General Research Guides
Critically Analyzing Information Sources
Evaluating a source can begin even before you have the source in hand, by looking at its citation or at information in the Book & Media Catalog. Bibliographic citations characteristically have three main components: author, title, and publication information. These components can help you determine the usefulness of a source for your paper.
What are the author's credentials -- educational background, past writing, or experience --in this area? Is the book or article written on a topic in the author's area of expertise?
Has your instructor mentioned this author? Have you seen the author's name cited in other sources or bibliographies? Respected authors are cited frequently by other scholars. For this reason, always note those names that appear in many different sources.
Year of Publication
When was the source published? In books, this date is often located on the face of the title page below the name of the publisher. If it is not there, look for the copyright date on the reverse side of the title page.
Is the source current or out-of-date for your topic? Topic areas of continuing and rapid development, such as the sciences and technology, demand more current information. On the other hand, topics in the humanities often require material that was written many years ago.
Is this a first edition or an updated edition? Further editions indicate a source has been revised and updated, perhaps to reflect changes in knowledge or to include omissions. Also, a book with many printings or editions may indicate that it has become a standard source in the area and is reliable.
Note the publisher. If the source is published by a university press, it is likely to be scholarly. Although the fact that the publisher is reputable does not necessarily guarantee quality, it does show that the publisher may have a high regard for the source being published.
Title of Journal
Is this a scholarly or a popular journal? This distinction is important because it indicates the level of complexity in the article.
Having made an initial appraisal, you should now examine the body of the source. Read the preface of a book to determine the author's intentions. Scan the table of contents and the index to get a broad overview of the material it covers. Note whether bibliographies are included. Read the chapters that specifically address your topic.
What type of audience is the author addressing? Is the publication aimed at a specialized or a general audience? Is this source too elementary, too technical, too advanced, or just right for your needs?
Is the information covered fact, opinion, or propaganda? It is not always easy to separate fact from opinion. Facts can usually be verified; opinions, though they may be based on factual information, evolve from the interpretation of facts. Skilled writers can make you think their interpretations are facts. Does the information appear to be valid and well-researched, or is it questionable and unsupported by evidence? Assumptions should be reasonable. Note errors or omissions. Is the author's point of view objective and impartial? Is the language free of emotion-rousing words or bias?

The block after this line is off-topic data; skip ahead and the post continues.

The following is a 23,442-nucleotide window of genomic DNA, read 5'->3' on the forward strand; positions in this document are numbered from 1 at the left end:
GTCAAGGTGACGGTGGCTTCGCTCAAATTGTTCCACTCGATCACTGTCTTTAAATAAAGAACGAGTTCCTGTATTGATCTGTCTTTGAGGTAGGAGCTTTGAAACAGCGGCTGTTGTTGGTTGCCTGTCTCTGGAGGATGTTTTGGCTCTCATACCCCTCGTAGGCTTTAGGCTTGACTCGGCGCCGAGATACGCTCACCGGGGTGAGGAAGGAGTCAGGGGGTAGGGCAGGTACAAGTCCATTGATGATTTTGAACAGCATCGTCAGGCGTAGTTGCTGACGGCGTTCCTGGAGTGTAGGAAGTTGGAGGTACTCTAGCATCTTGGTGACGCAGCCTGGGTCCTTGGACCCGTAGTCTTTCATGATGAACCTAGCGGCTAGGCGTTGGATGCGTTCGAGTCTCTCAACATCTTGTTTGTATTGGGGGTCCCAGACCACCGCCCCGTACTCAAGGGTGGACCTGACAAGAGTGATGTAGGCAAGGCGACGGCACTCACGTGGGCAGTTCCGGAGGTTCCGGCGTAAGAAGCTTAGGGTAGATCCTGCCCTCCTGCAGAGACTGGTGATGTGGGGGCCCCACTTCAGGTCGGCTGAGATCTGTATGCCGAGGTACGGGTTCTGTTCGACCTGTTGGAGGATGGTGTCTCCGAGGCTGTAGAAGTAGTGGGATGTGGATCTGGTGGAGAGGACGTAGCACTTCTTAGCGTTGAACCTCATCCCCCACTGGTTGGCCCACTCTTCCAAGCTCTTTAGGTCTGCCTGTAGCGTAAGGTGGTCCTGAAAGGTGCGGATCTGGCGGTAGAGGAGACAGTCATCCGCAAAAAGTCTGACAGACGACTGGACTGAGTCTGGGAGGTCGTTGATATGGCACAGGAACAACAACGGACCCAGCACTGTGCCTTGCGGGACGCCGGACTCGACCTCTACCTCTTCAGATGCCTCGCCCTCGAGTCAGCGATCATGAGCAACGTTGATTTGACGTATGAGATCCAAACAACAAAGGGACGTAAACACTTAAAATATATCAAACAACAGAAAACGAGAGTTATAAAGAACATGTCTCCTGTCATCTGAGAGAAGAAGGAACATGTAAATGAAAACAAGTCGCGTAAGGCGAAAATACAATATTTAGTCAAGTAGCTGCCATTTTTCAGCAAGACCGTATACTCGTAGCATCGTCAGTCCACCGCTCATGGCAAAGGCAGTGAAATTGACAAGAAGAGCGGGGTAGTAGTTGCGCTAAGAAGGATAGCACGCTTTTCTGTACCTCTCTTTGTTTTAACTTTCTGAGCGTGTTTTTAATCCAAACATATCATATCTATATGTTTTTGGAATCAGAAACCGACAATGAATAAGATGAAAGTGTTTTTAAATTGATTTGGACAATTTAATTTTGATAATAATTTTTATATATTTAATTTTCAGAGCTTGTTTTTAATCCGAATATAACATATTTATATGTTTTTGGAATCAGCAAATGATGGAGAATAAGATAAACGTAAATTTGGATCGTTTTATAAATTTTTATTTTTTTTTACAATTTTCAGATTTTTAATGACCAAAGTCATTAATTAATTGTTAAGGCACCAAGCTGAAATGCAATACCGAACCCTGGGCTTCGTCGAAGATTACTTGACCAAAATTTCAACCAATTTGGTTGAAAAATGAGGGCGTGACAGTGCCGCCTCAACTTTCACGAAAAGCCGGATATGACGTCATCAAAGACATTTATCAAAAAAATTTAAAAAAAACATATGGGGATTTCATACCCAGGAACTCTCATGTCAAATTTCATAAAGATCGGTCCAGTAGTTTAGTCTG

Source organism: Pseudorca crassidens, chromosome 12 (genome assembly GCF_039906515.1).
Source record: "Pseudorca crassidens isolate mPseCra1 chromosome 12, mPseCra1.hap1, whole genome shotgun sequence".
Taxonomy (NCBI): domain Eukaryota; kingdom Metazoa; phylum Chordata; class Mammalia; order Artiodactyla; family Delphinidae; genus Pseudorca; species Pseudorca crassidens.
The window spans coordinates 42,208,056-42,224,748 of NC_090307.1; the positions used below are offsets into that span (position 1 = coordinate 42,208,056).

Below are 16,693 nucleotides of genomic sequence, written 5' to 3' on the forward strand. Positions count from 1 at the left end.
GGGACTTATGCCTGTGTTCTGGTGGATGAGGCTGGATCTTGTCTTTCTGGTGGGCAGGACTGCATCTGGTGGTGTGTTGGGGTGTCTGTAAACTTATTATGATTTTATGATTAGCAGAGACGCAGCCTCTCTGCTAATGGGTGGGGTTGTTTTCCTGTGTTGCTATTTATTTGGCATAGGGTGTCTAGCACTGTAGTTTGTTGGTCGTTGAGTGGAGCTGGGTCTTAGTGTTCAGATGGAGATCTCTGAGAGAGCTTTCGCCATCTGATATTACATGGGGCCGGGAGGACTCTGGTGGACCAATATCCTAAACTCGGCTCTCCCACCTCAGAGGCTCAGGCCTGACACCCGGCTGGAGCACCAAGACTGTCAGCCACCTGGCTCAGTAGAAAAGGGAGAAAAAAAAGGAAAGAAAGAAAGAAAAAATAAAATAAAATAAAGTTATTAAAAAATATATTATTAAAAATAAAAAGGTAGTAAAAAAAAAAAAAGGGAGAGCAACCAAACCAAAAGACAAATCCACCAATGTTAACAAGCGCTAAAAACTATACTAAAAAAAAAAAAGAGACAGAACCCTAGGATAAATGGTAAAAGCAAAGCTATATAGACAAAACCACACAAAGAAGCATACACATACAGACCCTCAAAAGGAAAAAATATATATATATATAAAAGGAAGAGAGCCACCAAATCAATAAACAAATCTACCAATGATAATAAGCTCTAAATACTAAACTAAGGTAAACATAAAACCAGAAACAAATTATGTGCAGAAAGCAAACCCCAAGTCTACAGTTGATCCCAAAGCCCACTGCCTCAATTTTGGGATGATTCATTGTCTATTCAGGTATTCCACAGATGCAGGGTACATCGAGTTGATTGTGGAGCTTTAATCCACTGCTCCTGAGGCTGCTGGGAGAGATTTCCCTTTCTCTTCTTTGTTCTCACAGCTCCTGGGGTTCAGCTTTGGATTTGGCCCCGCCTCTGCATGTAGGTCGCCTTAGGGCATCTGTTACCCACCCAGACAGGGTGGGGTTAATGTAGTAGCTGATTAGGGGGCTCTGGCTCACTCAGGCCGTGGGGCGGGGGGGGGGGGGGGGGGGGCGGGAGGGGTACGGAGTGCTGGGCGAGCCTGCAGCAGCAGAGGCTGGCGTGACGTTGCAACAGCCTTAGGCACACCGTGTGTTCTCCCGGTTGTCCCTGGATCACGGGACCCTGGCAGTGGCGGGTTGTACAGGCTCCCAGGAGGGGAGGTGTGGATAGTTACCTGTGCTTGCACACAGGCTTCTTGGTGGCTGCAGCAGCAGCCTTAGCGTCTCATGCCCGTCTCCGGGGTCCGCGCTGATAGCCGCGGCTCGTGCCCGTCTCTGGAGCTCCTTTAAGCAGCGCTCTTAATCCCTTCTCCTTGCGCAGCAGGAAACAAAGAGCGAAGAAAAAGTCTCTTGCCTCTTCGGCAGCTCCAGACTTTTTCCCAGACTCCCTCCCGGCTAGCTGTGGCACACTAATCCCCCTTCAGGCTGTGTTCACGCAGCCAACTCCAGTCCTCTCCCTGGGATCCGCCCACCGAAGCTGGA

Does the work update other sources, substantiate other materials you have read, or add new information? Does it extensively or marginally cover your topic? You should explore enough sources to obtain a variety of viewpoints. Is the material primary or secondary in nature? Primary sources are the raw material of the research process. Secondary sources are based on primary sources. For example, if you were researching Adenauer's role in rebuilding West Germany, Adenauer's own writings would be one of the many primary sources available on this topic. Others might include relevant government documents and contemporary German newspaper articles. Scholars use these primary materials to help generate historical interpretations - a secondary source. Books, encyclopedia articles, and scholarly journal articles about Adenauer's role would be considered secondary sources. Consult both primary and secondary sources when you have the opportunity.
Is the publication organized logically? Are the main points clearly presented? Do you find the text easy to read, or is it stilted or choppy? Is the author repetitive?
Locate critical reviews of books in a database such as ProQuest. Is the book under review considered a valuable contribution to the field? Does the reviewer mention other books that might be better? If so, locate these sources for more information on your topic. Do the various reviewers agree on the value or attributes of the book or has it aroused controversy among the critics?
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These Research Guides have been prepared by librarians to assist with your research. Read more:
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